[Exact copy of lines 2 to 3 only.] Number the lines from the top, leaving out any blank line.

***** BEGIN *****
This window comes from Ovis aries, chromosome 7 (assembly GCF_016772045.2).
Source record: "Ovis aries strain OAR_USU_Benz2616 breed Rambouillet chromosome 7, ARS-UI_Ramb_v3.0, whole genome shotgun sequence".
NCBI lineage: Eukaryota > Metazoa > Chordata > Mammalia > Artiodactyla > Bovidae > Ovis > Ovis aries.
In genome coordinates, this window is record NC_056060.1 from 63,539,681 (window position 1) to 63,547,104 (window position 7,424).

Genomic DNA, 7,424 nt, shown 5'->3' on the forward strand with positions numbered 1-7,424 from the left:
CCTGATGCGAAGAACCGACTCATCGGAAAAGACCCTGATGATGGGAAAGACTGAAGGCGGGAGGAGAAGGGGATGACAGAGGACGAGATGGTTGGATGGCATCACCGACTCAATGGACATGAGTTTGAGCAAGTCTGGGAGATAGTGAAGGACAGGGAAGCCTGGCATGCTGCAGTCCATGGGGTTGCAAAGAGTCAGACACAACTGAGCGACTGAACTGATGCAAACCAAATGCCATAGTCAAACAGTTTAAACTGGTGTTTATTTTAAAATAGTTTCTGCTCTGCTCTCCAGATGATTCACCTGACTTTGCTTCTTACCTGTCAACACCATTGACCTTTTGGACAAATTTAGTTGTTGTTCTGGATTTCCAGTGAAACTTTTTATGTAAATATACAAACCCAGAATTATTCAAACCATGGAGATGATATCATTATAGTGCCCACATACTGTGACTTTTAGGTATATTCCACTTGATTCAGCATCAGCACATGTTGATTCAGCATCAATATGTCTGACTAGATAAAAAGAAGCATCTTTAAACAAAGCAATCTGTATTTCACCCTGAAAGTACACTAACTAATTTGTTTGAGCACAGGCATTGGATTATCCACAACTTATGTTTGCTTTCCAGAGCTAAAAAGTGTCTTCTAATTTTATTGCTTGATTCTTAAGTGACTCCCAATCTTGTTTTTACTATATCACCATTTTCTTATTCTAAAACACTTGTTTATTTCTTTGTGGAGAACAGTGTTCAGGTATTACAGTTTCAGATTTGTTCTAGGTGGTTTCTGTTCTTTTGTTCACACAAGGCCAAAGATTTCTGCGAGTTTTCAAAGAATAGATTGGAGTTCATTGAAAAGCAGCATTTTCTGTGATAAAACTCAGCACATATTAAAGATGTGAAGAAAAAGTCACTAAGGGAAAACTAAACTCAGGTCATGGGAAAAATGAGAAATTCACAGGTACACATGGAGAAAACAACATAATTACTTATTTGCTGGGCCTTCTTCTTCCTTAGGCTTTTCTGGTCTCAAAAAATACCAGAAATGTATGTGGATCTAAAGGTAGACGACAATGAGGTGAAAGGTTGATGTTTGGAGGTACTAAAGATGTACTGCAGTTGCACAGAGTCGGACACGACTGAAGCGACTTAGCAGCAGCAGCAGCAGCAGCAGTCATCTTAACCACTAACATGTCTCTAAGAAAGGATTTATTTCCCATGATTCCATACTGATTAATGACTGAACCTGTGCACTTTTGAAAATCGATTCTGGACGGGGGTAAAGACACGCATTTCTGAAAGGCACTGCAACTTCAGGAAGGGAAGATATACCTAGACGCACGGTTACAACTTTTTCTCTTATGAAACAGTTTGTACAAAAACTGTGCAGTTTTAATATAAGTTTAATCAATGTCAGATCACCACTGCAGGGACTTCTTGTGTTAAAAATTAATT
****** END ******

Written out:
Source record: "Ovis aries strain OAR_USU_Benz2616 breed Rambouillet chromosome 7, ARS-UI_Ramb_v3.0, whole genome shotgun sequence".
NCBI lineage: Eukaryota > Metazoa > Chordata > Mammalia > Artiodactyla > Bovidae > Ovis > Ovis aries.